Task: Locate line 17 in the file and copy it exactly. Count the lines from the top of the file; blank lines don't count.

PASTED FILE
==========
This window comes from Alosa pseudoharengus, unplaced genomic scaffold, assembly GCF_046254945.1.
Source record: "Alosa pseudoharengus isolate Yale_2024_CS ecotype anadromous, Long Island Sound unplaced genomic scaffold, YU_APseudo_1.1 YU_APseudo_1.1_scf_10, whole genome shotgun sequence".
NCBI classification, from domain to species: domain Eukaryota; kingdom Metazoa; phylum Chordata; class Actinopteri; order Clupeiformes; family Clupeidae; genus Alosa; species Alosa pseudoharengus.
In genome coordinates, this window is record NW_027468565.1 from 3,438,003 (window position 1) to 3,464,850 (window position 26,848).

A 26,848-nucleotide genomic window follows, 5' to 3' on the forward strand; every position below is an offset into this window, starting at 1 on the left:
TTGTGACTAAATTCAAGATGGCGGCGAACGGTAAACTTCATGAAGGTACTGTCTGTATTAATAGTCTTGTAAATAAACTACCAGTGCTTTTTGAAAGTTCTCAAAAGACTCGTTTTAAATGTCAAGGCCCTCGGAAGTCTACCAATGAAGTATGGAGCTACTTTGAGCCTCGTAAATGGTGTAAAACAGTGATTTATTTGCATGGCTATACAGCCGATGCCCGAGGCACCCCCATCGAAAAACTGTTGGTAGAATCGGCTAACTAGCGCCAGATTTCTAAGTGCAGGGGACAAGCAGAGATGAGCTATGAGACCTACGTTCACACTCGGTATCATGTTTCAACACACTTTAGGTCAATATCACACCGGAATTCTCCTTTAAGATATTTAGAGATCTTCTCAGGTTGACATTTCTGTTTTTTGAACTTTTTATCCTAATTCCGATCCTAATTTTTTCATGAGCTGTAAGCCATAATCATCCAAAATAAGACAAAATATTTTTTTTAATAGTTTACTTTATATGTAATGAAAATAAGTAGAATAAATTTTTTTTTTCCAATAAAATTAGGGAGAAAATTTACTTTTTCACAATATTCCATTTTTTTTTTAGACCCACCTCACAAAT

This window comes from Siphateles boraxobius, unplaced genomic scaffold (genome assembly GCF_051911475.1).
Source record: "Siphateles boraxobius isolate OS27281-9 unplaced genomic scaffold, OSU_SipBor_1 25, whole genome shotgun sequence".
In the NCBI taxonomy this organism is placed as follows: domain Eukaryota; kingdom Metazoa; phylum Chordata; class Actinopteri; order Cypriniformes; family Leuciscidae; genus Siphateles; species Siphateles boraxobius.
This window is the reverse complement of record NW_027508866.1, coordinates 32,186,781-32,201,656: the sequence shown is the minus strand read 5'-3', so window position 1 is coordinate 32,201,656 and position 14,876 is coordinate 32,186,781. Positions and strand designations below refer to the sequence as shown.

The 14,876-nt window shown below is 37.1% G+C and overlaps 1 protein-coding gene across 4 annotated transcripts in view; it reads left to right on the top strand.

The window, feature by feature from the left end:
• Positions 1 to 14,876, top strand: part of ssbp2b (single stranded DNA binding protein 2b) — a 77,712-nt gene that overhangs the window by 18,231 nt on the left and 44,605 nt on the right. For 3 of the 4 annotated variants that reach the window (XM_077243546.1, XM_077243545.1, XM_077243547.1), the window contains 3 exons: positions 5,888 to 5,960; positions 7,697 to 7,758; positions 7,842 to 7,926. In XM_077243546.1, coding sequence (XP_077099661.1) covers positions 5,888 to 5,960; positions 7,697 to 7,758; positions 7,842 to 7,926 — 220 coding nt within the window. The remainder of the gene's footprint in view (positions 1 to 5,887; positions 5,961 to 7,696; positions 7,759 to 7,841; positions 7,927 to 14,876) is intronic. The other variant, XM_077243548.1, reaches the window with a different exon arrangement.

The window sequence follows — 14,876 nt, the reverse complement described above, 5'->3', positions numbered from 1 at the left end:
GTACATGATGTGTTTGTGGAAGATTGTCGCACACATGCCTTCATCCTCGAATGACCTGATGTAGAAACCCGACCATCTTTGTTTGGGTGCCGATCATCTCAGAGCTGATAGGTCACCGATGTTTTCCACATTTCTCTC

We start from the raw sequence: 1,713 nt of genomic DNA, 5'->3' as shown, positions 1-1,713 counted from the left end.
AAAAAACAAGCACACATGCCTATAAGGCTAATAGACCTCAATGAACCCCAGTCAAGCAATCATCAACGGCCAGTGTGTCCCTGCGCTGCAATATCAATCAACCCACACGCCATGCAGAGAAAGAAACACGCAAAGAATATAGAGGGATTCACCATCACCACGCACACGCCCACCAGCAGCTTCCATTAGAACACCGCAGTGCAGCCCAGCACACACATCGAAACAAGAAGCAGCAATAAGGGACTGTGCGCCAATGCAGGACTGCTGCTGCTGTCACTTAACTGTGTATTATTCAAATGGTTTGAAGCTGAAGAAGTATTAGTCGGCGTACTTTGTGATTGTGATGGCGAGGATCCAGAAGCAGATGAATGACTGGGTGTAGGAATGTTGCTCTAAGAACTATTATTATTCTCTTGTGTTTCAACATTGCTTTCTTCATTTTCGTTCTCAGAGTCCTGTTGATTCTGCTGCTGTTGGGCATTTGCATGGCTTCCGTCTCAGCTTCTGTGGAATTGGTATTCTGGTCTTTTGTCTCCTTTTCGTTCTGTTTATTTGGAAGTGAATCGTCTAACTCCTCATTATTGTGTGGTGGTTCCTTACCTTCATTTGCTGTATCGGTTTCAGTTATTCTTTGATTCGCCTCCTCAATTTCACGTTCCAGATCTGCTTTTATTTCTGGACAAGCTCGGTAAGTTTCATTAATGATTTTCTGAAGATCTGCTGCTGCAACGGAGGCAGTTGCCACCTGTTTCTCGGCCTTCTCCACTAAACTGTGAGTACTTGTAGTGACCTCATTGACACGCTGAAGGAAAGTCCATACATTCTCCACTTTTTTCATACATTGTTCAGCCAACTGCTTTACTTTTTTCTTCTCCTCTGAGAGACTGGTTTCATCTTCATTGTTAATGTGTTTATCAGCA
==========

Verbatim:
AAAAAACAAGCACACATGCCTATAAGGCTAATAGACCTCAATGAACCCCAGTCAAGCAATCATCAACGGCCAGTGTGTCCCTGCGCTGCAATATCAATCAACCCACACGCCATGCAGAGAAAGAAACACGCAAAGAATATAGAGGGATTCACCATCACCACGCACACGCCCACCAGCAGCTTCCATTAGAACACCGCAGTGCAGCCCAGCACACACATCGAAACAAGAAGCAGCAATAAGGGACTGTGCGCCAATGCAGGACTGCTGCTGCTGTCACTTAACTGTGTATTATTCAAATGGTTTGAAGCTGAAGAAGTATTAGTCGGCGTACTTTGTGATTGTGATGGCGAGGATCCAGAAGCAGATGAATGACTGGGTGTAGGAATGTTGCTCTAAGAACTATTATTATTCTCTTGTGTTTCAACATTGCTTTCTTCATTTTCGTTCTCAGAGTCCTGTTGATTCTGCTGCTGTTGGGCATTTGCATGGCTTCCGTCTCAGCTTCTGTGGAATTGGTATTCTGGTCTTTTGTCTCCTTTTCGTTCTGTTTATTTGGAAGTGAATCGTCTAACTCCTCATTATTGTGTGGTGGTTCCTTACCTTCATTTGCTGTATCGGTTTCAGTTATTCTTTGATTCGCCTCCTCAATTTCACGTTCCAGATCTGCTTTTATTTCTGGACAAGCTCGGTAAGTTTCATTAATGATTTTCTGAAGATCTGCTGCTGCAACGGAGGCAGTTGCCACCTGTTTCTCGGCCTTCTCCACTAAACTGTGAGTACTTGTAGTGACCTCATTGACACGCTGAAGGAAAGTCCATACATTCTCCACTTTTTTCATACATTGTTCAGCCAACTGCTTTACTTTTTTCTTCTCCTCTGAGAGACTGGTTTCATCTTCATTGTTAATGTGTTTATCAGCA